Fr Martin Rhonheimer, who teaches at the Opus Dei university in Rome, and who is known for defending various other indefensible things, such as the use of prophylactics and (so I’m told) the crushing of the heads of unborn children, both of course only in unusual circumstances, has renewed his attack on the Church’s teaching on the duties of the State. In a recent article in Nova et Vetera he argues that the pope and bishops should never have called upon Catholic civil magistrates to repress heresy. The civil power has no duty to submit to the authority of the Church, he says, because it is substantially secular. We used to think it did have such a duty, but we were wrong; Vatican II has changed all that.

He makes some strange claims. At one point he says that the view that the secular arm was subject to the spiritual arm has no roots in patristic tradition. Then a couple of pages later, he says that it comes from St Gregory the Great and St Isidore of Seville! When does he think the patristic period was? He also says that the two swords’ doctrine is ‘heterodox Augustinianism’ –  a misinterpretation of St Augustine’s ‘City of God’. But St Augustine warmly applauded the intervention of the Roman civil authority which helped to suppress Donatism in north Africa (the saint had been opposed originally, as he had thought it would be counter-productive; but when he saw that it led to sincere conversions, he changed his mind and said so.) I am surprised that Nova et Vetera would let such claims get through.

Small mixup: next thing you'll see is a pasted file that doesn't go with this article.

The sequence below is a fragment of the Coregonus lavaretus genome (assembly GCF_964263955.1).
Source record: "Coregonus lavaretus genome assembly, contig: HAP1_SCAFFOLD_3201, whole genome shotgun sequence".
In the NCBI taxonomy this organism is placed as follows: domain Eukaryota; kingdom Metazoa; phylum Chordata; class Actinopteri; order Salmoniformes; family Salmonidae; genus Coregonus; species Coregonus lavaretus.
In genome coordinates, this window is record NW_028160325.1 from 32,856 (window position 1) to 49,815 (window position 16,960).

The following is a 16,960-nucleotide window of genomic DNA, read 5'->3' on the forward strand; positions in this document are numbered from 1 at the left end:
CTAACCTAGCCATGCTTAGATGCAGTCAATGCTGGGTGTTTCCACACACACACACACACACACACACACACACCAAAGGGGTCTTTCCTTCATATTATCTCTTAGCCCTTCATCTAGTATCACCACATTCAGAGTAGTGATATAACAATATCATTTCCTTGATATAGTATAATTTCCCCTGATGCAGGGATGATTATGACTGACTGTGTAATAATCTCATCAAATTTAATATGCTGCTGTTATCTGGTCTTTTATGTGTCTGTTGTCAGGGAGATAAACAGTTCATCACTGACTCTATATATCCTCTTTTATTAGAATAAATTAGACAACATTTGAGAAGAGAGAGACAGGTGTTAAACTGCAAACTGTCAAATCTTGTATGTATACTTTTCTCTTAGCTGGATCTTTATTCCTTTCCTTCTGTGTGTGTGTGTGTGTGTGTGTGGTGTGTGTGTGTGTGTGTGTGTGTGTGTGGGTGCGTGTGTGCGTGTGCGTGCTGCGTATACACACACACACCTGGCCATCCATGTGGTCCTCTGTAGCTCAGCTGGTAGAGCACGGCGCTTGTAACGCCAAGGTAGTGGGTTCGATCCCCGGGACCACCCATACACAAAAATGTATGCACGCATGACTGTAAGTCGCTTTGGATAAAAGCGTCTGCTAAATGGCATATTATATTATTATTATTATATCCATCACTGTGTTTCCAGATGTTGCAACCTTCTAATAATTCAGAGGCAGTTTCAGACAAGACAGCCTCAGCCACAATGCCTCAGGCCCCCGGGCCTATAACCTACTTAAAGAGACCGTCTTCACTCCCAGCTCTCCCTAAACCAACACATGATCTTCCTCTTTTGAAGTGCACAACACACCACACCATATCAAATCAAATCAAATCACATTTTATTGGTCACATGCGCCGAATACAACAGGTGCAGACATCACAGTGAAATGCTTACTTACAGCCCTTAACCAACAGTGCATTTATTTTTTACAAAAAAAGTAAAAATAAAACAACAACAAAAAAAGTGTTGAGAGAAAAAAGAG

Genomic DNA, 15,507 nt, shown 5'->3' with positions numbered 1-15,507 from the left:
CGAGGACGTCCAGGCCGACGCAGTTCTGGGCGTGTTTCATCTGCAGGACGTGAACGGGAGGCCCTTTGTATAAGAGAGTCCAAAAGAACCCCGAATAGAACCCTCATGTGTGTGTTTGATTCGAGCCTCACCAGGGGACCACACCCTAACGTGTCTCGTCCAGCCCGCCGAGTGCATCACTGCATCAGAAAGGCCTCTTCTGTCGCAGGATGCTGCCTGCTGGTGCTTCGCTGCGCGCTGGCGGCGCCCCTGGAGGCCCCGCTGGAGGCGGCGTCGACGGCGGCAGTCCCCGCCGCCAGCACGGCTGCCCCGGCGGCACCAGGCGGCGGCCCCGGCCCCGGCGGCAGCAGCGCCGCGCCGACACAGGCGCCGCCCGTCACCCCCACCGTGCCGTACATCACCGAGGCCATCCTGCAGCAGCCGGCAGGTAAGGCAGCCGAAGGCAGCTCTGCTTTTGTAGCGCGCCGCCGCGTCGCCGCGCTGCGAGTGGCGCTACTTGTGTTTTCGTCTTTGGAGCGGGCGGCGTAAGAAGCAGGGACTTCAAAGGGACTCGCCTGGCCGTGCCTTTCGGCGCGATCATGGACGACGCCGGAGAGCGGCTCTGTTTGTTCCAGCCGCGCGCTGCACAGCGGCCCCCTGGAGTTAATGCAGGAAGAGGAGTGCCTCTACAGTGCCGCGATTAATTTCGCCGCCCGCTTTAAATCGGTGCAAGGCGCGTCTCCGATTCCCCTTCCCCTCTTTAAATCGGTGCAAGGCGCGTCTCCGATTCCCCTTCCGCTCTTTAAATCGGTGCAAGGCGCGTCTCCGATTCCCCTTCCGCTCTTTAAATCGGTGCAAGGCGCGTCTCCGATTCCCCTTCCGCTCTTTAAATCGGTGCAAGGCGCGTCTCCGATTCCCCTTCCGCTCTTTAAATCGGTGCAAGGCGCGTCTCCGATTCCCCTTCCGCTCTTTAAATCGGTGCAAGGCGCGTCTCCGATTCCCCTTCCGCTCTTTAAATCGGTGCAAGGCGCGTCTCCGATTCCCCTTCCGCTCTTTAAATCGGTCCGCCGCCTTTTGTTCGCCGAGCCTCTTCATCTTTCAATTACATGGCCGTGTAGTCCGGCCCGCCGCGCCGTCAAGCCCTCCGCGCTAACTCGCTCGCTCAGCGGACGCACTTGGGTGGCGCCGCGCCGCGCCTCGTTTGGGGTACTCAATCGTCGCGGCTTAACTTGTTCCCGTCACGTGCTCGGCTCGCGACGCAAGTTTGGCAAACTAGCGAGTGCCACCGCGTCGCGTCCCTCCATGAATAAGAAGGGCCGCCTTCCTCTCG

So, should the secular arm be subject to the spiritual one?

Now Eliseus was sick of the illness whereof he died: and Joas king of Israel went down to him, and wept before him, and said: O my father, my father, the chariot of Israel and the guider thereof. And Eliseus said to him: Bring a bow and arrows. And when he had brought him a bow, and arrows, He said to the king of Israel: Put thy hand upon the bow. And when he had put his hand, Eliseus put his hands over the king’s hands, And said: Open the window to the east. And when he had opened it, Eliseus said: Shoot an arrow. And he shot. And Eliseus said: The arrow of the Lord’s deliverance (4 Kings 13).

What is the arrow that flies toward the East, if not the intention of man hastening towards Christ and Heaven, with undeviating aim? And whose hands direct him thither, if not the king’s, held firm by the prophet’s?

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